A new report from the Canadian Securities Administrators (CSA) published on Thursday appears to confirm the intuition that mutual fund commissions influence mutual fund sales and impact investors’ returns. But the report doesn’t offer any insight into whether regulators will ban trailers or introduce other reforms to address the apparent conflict of interest.

The CSA report details the results of independent research carried out by a trio of academics on 10 years of data from 43 mutual fund companies. The research finds that better performing mutual funds tend to attract more sales, but that “the influence of past performance on fund sales is considerably reduced when fund manufacturers pay sales and trailing commissions.”

Specifically, the report notes that, “Trailer fees increase new flows regardless of past performance. Generally, the greater the trailer fee, the greater the level of net flows that has no relationship to past performance. For example, a 1.5% trailer fee increases the average monthly flows by 0.3% of AUM each month regardless of past performance.”

This diminished relationship between past performance and net flows seems to hurt returns. Notably, the research found that, “As past performance becomes less influential on fund sales, so too is there a reduction in future fund performance.”

The CSA’s research also found that an increase in trailer fees corresponds to a decrease in performance and that a decrease in trailers corresponds to an increase in performance. For example, for standalone mutual funds that are purchased through dealers, “an increase in trailer fees and deferred sales charges by 1% is indirectly associated with a reduction in future alpha by 1.4% and 0.6% relative to the average monthly alpha, respectively.”

Conversely, the research also discovered that investors who use fee-based accounts rather than commissions-driven accounts appear to fare better: “For mutual fund sales through fee-based purchase options, fund sales are highly influenced by past performance, and this positively impacts future fund performance.”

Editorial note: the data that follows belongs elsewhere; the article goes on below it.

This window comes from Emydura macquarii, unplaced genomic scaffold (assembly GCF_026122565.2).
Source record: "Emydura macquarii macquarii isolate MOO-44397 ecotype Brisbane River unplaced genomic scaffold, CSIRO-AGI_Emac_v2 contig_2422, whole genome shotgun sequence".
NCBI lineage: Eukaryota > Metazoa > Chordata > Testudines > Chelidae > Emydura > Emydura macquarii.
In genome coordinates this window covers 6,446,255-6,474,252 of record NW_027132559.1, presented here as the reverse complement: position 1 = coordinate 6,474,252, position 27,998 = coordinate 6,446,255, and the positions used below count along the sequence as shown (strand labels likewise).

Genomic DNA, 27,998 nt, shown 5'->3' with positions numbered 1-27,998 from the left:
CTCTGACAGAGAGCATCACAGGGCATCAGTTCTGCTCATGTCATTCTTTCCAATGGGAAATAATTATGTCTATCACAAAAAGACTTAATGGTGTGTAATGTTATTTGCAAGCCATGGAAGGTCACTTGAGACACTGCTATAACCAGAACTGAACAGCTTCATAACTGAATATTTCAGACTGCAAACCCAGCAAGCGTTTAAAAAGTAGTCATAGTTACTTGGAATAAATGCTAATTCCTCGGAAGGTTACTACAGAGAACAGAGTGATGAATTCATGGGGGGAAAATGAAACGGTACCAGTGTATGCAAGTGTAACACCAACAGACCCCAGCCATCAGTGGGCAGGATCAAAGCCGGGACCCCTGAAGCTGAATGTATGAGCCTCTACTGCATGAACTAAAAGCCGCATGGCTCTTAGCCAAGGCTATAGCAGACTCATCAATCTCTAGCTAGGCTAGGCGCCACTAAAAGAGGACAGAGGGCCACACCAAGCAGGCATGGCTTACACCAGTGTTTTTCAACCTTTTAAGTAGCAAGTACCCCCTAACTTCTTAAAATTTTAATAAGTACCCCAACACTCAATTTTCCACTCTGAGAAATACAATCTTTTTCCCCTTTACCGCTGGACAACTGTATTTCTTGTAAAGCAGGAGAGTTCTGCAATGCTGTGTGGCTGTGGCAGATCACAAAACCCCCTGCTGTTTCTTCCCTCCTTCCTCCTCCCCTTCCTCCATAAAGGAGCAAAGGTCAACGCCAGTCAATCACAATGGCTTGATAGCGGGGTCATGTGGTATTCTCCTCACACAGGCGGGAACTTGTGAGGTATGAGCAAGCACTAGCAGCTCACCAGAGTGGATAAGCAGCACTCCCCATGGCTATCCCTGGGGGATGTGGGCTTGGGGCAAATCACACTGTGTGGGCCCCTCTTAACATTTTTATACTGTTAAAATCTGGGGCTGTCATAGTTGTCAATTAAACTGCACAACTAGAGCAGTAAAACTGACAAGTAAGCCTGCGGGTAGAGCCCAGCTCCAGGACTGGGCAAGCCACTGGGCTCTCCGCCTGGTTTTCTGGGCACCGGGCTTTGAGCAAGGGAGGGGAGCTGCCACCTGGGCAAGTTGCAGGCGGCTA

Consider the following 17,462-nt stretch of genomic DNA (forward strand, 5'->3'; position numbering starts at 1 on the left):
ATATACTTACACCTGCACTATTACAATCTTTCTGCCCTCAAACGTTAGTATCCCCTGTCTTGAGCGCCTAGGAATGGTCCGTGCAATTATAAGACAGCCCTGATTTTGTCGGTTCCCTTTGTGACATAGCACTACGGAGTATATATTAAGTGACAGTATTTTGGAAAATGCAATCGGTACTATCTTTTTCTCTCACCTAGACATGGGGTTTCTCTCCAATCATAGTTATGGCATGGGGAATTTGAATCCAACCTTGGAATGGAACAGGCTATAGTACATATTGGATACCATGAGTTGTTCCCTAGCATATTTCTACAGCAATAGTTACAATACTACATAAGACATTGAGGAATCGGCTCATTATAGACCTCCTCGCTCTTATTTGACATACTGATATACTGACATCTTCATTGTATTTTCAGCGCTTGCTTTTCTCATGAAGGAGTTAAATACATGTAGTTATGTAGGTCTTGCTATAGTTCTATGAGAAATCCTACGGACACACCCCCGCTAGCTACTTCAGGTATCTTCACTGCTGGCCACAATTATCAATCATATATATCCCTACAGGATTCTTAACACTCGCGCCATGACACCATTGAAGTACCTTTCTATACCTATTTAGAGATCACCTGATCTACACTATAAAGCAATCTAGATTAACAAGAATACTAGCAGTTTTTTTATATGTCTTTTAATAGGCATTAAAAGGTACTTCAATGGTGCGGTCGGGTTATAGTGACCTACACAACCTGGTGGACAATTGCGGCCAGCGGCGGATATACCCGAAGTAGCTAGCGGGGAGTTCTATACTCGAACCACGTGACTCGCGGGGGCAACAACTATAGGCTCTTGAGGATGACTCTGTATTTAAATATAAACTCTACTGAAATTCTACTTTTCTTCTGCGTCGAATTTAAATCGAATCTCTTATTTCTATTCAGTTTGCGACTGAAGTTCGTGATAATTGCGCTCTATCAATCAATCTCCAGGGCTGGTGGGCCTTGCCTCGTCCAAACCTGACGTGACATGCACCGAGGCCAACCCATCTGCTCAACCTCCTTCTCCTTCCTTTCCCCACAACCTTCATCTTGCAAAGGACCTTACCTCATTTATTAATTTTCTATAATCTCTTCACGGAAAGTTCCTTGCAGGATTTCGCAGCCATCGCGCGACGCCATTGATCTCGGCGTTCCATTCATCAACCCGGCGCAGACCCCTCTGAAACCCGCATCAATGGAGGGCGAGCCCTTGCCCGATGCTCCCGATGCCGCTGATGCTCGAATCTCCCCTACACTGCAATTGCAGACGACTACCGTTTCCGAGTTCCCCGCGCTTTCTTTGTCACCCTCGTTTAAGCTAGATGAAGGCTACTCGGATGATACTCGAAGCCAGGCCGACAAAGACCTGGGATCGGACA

Finally, the research indicates that mutual fund sales through affiliated dealers also appear to have weaker connections to past performance, which is associated with weaker future returns.

“For mutual fund sales through fund distributors that are affiliates of the fund manufacturer, past performance has little to no influence on sales, and this also negatively impacts future fund performance,” the CSA’s report states. “Funds that were in the top quartile in terms of receiving affiliated dealer flows on average experienced a reduction in future monthly alpha by 0.2% relative to those funds that did not receive any affiliated dealer flows.”

The research was carried out by a team of academics from the Schulich School of Business at York University in Toronto, led by professor Douglas Cumming, and including his co-authors, Sofia Johan and Yelin Zhang. The CSA notes that the results are based on Professor Cumming’s analysis of detailed mutual fund data that was obtained directly from the mutual fund companies themselves.

Only 43 of 113 mutual fund manufacturers that were contacted by the researchers actually provided data, but this represented 67% of total mutual fund assets. The fund firms that did participate in the research exercise provided 73 data points for every fund series/purchase option combination they offered between Jan. 1, 2003 and Oct. 31, 2014, the CSA notes.

What’s not yet clear is what, if anything, the regulators will decide to do with the results. The CSA has been considering several possible reforms, including banning trailer commissions, among other measures, to address the evident conflict of interest created by the use of embedded commissions. But on Thursday, the CSA said it is aiming to “communicate a policy direction on mutual fund fees by the first half of 2016.”

The CSA’s research released follows another report released in June, which looked at how fee-based vs commissions-based compensation impacts investment outcomes. That report was based on a literature review carried out by the Brondesbury Group. Both sets of research were commissioned by the CSA following a paper published by the regulators in late 2012 that looked at possible regulatory concerns with existing mutual fund fee structures and consultations with the investment industry and investors that regulators carried out in 2013.

“Both studies and the comments received during the previous consultation period are intended to be among the inputs that will be factored into the CSA’s determination of whether to effect certain policy changes,” said Louis Morisset, the CSA’s chairman and president and CEO of the Autorité des marchés financiers.